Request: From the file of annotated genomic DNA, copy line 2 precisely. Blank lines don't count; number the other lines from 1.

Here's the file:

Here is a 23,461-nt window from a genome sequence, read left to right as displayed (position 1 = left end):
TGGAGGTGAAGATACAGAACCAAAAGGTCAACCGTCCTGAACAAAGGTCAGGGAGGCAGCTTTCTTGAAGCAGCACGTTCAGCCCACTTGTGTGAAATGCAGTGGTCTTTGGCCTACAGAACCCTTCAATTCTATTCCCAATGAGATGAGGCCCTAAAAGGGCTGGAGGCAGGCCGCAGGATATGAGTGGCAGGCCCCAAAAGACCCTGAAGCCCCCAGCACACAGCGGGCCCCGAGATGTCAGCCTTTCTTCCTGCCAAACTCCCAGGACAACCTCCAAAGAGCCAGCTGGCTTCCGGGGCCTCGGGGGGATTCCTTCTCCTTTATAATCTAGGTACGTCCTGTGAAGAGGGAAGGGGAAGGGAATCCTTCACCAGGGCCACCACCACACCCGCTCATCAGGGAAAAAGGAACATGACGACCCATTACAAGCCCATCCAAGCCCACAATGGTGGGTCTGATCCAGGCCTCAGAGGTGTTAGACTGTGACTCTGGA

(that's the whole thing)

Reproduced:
TGGAGGTGAAGATACAGAACCAAAAGGTCAACCGTCCTGAACAAAGGTCAGGGAGGCAGCTTTCTTGAAGCAGCACGTTCAGCCCACTTGTGTGAAATGCAGTGGTCTTTGGCCTACAGAACCCTTCAATTCTATTCCCAATGAGATGAGGCCCTAAAAGGGCTGGAGGCAGGCCGCAGGATATGAGTGGCAGGCCCCAAAAGACCCTGAAGCCCCCAGCACACAGCGGGCCCCGAGATGTCAGCCTTTCTTCCTGCCAAACTCCCAGGACAACCTCCAAAGAGCCAGCTGGCTTCCGGGGCCTCGGGGGGATTCCTTCTCCTTTATAATCTAGGTACGTCCTGTGAAGAGGGAAGGGGAAGGGAATCCTTCACCAGGGCCACCACCACACCCGCTCATCAGGGAAAAAGGAACATGACGACCCATTACAAGCCCATCCAAGCCCACAATGGTGGGTCTGATCCAGGCCTCAGAGGTGTTAGACTGTGACTCTGGA